‘Decoding Everyday’ is a citizen science portal which invites contributions from individual residents, student communities, RWA members and anyone interested to share their experiences and stories about streets and public spaces in cities. It is an initiative of the Bangalore-based Everyday City Lab (ECL) that was recently selected to be a part of the Citizen Innovation Lab’s (CIL) ‘Six-week Sprint’ within its Civic Tech program.
Under this program, CIL supports initiatives to develop technologies that enable citizens to engage with the government and/or communities to work towards civic participation in governance. The Everyday City Lab recently launched a series of six competitions which are meant to validate the need for such a platform.
The purpose of these competitions is also to understand whether citizens might be interested in contributing and if this data repository might be useful to government authorities and NGOs working with civic issues.
It may be possible for us to do collective sense-making, the process by which people give meaning to their collective experiences, through contributing stories about everyday and periodic activities and changes in their neighbourhoods in order to plan our cities better.
The online platform is designed to share stories that observe, record and reflect upon the social, cultural, religious and economic activities that take place on our streets in every neighbourhood.
It includes sections such as City Remembered that currently includes two oral history series – ‘Ask your Grandparents’ and ‘Women and Public Spaces’—which are interviews with people from these two distinct groups on how they use public space.
The Share What You Know section is about how each of us might perceive or experience public life in our cities. There is also a Discussion Forum for initiating a dialogue with others on a topic of your choice.
The Everyday Stories section of the portal shares one-minute videos uploaded by contributors on topics such as ‘A walk around the corner’, ‘Small, public spaces’ and so on.
Ecology and public spaces
Our streets comprise of many ecological elements such as vegetation, animals, birds and insects on which we as humans are dependent and and have a symbiotic relationship with. Our perceptions of these ecological elements might vary depending upon the context and hence the activities around them vary accordingly. The aim of this competition is to capture these different perceptions and contexts.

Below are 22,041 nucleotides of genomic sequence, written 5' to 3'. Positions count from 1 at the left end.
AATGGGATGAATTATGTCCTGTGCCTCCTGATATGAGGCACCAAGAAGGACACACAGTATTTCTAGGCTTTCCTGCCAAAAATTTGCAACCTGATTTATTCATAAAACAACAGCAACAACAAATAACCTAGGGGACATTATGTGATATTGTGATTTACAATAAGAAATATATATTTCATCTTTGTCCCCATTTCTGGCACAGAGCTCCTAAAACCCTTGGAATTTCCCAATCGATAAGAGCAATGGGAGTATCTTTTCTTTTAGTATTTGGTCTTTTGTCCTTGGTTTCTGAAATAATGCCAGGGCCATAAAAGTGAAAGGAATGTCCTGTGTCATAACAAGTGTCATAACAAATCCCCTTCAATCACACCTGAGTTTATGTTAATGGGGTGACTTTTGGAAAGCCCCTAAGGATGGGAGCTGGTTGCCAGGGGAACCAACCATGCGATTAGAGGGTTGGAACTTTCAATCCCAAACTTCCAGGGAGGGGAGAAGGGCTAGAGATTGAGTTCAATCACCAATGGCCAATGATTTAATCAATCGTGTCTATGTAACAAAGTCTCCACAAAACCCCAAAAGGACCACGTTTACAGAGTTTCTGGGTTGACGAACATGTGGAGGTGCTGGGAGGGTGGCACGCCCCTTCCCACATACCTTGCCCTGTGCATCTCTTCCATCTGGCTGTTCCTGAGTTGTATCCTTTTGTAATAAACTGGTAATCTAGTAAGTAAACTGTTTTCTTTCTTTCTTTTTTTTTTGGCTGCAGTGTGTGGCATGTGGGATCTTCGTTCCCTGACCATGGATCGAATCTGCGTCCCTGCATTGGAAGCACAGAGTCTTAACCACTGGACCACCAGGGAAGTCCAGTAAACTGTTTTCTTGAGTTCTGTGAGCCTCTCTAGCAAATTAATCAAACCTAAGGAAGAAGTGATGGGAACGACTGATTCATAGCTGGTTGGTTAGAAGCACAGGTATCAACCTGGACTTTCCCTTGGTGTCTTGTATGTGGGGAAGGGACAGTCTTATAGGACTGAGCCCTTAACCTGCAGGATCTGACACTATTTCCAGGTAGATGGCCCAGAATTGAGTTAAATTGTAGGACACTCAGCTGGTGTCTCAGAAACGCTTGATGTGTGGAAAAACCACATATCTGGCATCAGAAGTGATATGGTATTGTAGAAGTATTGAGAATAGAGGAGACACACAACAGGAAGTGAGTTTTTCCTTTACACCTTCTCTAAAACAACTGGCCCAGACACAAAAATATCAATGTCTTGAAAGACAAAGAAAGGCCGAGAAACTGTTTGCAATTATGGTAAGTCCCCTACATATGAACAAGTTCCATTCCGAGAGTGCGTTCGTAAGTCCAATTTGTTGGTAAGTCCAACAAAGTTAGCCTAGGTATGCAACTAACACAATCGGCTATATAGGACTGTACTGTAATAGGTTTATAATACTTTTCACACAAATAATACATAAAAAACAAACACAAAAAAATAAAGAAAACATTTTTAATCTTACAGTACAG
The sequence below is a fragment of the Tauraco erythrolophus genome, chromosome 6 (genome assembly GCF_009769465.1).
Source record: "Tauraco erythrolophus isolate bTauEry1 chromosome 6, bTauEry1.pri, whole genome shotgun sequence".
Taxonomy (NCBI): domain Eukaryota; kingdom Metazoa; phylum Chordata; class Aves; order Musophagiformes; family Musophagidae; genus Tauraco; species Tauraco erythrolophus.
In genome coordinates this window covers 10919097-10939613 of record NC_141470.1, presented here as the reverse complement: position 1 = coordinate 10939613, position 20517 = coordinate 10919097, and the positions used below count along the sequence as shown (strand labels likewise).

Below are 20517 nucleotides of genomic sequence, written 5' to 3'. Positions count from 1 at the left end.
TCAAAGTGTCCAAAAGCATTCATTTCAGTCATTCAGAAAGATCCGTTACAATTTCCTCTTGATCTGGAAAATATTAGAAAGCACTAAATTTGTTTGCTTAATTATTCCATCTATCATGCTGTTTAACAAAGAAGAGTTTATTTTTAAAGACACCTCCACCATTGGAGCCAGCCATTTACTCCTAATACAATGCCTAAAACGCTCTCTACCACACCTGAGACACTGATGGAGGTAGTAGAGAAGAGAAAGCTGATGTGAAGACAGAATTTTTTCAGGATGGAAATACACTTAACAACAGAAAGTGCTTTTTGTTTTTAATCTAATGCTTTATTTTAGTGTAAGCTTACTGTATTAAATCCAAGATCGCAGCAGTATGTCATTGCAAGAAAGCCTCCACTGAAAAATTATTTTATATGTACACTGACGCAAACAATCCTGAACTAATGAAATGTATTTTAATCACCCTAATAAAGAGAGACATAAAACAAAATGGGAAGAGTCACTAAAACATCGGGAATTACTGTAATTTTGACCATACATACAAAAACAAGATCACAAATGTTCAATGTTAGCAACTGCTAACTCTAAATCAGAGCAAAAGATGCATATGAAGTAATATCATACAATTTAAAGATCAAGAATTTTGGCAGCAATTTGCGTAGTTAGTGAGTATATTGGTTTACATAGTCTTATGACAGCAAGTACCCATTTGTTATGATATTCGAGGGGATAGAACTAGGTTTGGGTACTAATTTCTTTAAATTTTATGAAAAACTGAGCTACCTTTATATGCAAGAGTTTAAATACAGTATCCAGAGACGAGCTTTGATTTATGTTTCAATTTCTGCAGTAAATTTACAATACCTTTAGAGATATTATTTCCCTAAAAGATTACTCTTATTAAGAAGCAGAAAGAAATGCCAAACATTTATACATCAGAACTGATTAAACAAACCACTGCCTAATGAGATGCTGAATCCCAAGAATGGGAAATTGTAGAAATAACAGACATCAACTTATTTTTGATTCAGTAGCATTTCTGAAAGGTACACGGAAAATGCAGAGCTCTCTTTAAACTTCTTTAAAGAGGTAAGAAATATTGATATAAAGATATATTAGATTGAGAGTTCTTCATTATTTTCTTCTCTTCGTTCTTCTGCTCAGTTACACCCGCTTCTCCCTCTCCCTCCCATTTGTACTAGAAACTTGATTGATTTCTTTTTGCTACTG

Women and public spaces
This competition explores questions around how women perceive and use public spaces in their neighbourhoods. Which public spaces give them a sense of comfort and safety? Which spaces they are less likely to frequent? What are the priorities in terms of social, cultural and religious activities in their everyday lives?
Deadline: 11:00 pm, February 27th
Active street edges
While in most parts of the world, the street is a connector for people and vehicles to move, in India, the street is also a container that holds our everyday practices.
Typically, the central parts of streets become the mobility networks and the street edges become gathering places for informal conversations, to drink that cup of chai, to make a pani-puri stop, to pause at the newspaper stand or to pick up vegetables on one’s way home.
It is these Active Street Edges and the many, many stories within them that this competition hopes to bring together.
Deadline: 11:00 pm, March 6th
Markets as public spaces
In this competition, we invite entries that observe, record and analyse the simple selling spaces in India that people frequent for their day-to-day needs. What is the nature of interdependencies between the different stakeholders in these markets? What are the patterns of movement, patterns of social behaviour, patterns of business relationships, of space-making, of communication and patterns of adaptation embedded here?
Deadline: 11:00 pm, March 13th
Celebrations in Public Spaces
Deadline: 11:00 pm, 20th March
Jugaad in Public Spaces
Deadline: 11:00 pm, 27th March
The first competition held in this series was on ‘Ecology and Public Spaces’ on Feb 20th, which received 20 entries. The themes and deadlines for the forthcoming three are given above. Each entry will receive a participation certificate and a few selected entries will be shared on the Decoding Everyday portal. The two best entries under each theme will receive a book gift voucher of Rs. 1500/-.
If you’d like to share your observations and reflections about your own neighbourhood, you could send in a reflective piece of writing, a photo essay, short videos, oral history interviews, maps or design sketches.